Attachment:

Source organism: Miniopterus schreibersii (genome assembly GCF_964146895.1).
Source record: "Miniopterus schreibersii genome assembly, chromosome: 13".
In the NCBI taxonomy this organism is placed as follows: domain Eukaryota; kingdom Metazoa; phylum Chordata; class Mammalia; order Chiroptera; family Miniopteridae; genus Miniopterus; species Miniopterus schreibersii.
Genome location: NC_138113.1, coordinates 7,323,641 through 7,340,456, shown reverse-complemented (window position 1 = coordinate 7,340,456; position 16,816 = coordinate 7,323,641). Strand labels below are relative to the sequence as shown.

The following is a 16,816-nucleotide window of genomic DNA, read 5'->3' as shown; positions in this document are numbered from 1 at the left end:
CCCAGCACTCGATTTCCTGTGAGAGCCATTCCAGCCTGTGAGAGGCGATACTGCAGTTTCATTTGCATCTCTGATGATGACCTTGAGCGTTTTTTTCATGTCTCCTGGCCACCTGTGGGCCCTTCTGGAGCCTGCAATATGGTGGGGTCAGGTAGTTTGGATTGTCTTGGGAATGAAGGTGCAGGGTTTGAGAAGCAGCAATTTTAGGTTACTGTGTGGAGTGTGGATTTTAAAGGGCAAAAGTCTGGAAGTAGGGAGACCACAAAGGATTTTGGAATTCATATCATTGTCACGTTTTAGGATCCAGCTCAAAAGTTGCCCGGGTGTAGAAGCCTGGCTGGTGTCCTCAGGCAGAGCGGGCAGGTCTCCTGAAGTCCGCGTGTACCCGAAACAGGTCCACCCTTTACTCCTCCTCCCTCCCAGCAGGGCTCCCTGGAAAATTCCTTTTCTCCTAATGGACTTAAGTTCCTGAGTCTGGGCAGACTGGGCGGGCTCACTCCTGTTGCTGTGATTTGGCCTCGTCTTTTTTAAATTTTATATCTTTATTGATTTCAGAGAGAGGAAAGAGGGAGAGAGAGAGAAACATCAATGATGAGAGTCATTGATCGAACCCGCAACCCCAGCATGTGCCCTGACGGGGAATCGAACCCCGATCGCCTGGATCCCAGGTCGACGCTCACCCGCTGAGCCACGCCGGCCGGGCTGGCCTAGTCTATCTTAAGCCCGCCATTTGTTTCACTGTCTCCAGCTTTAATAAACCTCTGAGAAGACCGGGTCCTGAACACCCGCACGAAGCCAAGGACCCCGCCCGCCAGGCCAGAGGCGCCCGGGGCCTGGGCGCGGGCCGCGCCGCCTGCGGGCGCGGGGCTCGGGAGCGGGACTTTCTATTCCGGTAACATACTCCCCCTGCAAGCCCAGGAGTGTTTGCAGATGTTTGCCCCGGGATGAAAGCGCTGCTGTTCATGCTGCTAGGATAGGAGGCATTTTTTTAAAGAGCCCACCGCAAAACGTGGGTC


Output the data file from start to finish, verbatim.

Source organism: Miniopterus schreibersii (genome assembly GCF_964146895.1).
Source record: "Miniopterus schreibersii genome assembly, chromosome: 13".
In the NCBI taxonomy this organism is placed as follows: domain Eukaryota; kingdom Metazoa; phylum Chordata; class Mammalia; order Chiroptera; family Miniopteridae; genus Miniopterus; species Miniopterus schreibersii.
Genome location: NC_138113.1, coordinates 7,323,641 through 7,340,456, shown reverse-complemented (window position 1 = coordinate 7,340,456; position 16,816 = coordinate 7,323,641). Strand labels below are relative to the sequence as shown.

The following is a 16,816-nucleotide window of genomic DNA, read 5'->3' as shown; positions in this document are numbered from 1 at the left end:
CCCAGCACTCGATTTCCTGTGAGAGCCATTCCAGCCTGTGAGAGGCGATACTGCAGTTTCATTTGCATCTCTGATGATGACCTTGAGCGTTTTTTTCATGTCTCCTGGCCACCTGTGGGCCCTTCTGGAGCCTGCAATATGGTGGGGTCAGGTAGTTTGGATTGTCTTGGGAATGAAGGTGCAGGGTTTGAGAAGCAGCAATTTTAGGTTACTGTGTGGAGTGTGGATTTTAAAGGGCAAAAGTCTGGAAGTAGGGAGACCACAAAGGATTTTGGAATTCATATCATTGTCACGTTTTAGGATCCAGCTCAAAAGTTGCCCGGGTGTAGAAGCCTGGCTGGTGTCCTCAGGCAGAGCGGGCAGGTCTCCTGAAGTCCGCGTGTACCCGAAACAGGTCCACCCTTTACTCCTCCTCCCTCCCAGCAGGGCTCCCTGGAAAATTCCTTTTCTCCTAATGGACTTAAGTTCCTGAGTCTGGGCAGACTGGGCGGGCTCACTCCTGTTGCTGTGATTTGGCCTCGTCTTTTTTAAATTTTATATCTTTATTGATTTCAGAGAGAGGAAAGAGGGAGAGAGAGAGAAACATCAATGATGAGAGTCATTGATCGAACCCGCAACCCCAGCATGTGCCCTGACGGGGAATCGAACCCCGATCGCCTGGATCCCAGGTCGACGCTCACCCGCTGAGCCACGCCGGCCGGGCTGGCCTAGTCTATCTTAAGCCCGCCATTTGTTTCACTGTCTCCAGCTTTAATAAACCTCTGAGAAGACCGGGTCCTGAACACCCGCACGAAGCCAAGGACCCCGCCCGCCAGGCCAGAGGCGCCCGGGGCCTGGGCGCGGGCCGCGCCGCCTGCGGGCGCGGGGCTCGGGAGCGGGACTTTCTATTCCGGTAACATACTCCCCCTGCAAGCCCAGGAGTGTTTGCAGATGTTTGCCCCGGGATGAAAGCGCTGCTGTTCATGCTGCTAGGATAGGAGGCATTTTTTTAAAGAGCCCACCGCAAAACGTGGGTC